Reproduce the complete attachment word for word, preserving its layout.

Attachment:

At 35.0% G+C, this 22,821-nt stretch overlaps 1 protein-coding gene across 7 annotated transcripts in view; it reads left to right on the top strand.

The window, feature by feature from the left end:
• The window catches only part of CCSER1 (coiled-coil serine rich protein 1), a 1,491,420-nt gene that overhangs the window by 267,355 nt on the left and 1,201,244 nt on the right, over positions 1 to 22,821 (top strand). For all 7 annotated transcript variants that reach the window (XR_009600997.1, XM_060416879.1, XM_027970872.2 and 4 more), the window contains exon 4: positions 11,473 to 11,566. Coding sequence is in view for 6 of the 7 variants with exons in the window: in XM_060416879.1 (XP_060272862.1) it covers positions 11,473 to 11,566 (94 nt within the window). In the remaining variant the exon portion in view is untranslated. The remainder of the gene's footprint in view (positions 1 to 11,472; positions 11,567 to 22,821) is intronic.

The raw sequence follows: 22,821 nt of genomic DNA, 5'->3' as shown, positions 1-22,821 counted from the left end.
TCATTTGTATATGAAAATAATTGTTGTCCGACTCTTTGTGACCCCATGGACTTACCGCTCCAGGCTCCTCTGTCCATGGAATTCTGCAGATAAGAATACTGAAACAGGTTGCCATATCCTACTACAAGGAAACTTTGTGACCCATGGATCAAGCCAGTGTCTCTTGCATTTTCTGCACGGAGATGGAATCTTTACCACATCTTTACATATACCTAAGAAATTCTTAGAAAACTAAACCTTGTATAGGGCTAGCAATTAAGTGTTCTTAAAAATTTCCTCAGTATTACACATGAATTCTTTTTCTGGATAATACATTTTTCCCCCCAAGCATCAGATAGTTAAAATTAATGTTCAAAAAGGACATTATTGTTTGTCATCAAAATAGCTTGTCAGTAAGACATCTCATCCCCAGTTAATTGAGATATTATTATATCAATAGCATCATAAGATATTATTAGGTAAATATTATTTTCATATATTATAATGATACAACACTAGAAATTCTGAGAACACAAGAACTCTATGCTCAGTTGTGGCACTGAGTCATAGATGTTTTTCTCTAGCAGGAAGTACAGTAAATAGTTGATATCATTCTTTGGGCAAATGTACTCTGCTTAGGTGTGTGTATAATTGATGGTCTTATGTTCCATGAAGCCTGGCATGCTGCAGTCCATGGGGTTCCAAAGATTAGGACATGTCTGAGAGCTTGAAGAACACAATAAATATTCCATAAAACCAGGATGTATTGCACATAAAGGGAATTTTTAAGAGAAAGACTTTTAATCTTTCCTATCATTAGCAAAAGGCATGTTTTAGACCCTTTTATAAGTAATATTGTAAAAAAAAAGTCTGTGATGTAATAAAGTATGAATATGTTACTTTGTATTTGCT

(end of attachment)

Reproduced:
At 35.0% G+C, this 22,821-nt stretch overlaps 1 protein-coding gene across 7 annotated transcripts in view; it reads left to right on the top strand.

The window, feature by feature from the left end:
• The window catches only part of CCSER1 (coiled-coil serine rich protein 1), a 1,491,420-nt gene that overhangs the window by 267,355 nt on the left and 1,201,244 nt on the right, over positions 1 to 22,821 (top strand). For all 7 annotated transcript variants that reach the window (XR_009600997.1, XM_060416879.1, XM_027970872.2 and 4 more), the window contains exon 4: positions 11,473 to 11,566. Coding sequence is in view for 6 of the 7 variants with exons in the window: in XM_060416879.1 (XP_060272862.1) it covers positions 11,473 to 11,566 (94 nt within the window). In the remaining variant the exon portion in view is untranslated. The remainder of the gene's footprint in view (positions 1 to 11,472; positions 11,567 to 22,821) is intronic.

The raw sequence follows: 22,821 nt of genomic DNA, 5'->3' as shown, positions 1-22,821 counted from the left end.
TCATTTGTATATGAAAATAATTGTTGTCCGACTCTTTGTGACCCCATGGACTTACCGCTCCAGGCTCCTCTGTCCATGGAATTCTGCAGATAAGAATACTGAAACAGGTTGCCATATCCTACTACAAGGAAACTTTGTGACCCATGGATCAAGCCAGTGTCTCTTGCATTTTCTGCACGGAGATGGAATCTTTACCACATCTTTACATATACCTAAGAAATTCTTAGAAAACTAAACCTTGTATAGGGCTAGCAATTAAGTGTTCTTAAAAATTTCCTCAGTATTACACATGAATTCTTTTTCTGGATAATACATTTTTCCCCCCAAGCATCAGATAGTTAAAATTAATGTTCAAAAAGGACATTATTGTTTGTCATCAAAATAGCTTGTCAGTAAGACATCTCATCCCCAGTTAATTGAGATATTATTATATCAATAGCATCATAAGATATTATTAGGTAAATATTATTTTCATATATTATAATGATACAACACTAGAAATTCTGAGAACACAAGAACTCTATGCTCAGTTGTGGCACTGAGTCATAGATGTTTTTCTCTAGCAGGAAGTACAGTAAATAGTTGATATCATTCTTTGGGCAAATGTACTCTGCTTAGGTGTGTGTATAATTGATGGTCTTATGTTCCATGAAGCCTGGCATGCTGCAGTCCATGGGGTTCCAAAGATTAGGACATGTCTGAGAGCTTGAAGAACACAATAAATATTCCATAAAACCAGGATGTATTGCACATAAAGGGAATTTTTAAGAGAAAGACTTTTAATCTTTCCTATCATTAGCAAAAGGCATGTTTTAGACCCTTTTATAAGTAATATTGTAAAAAAAAAGTCTGTGATGTAATAAAGTATGAATATGTTACTTTGTATTTGCT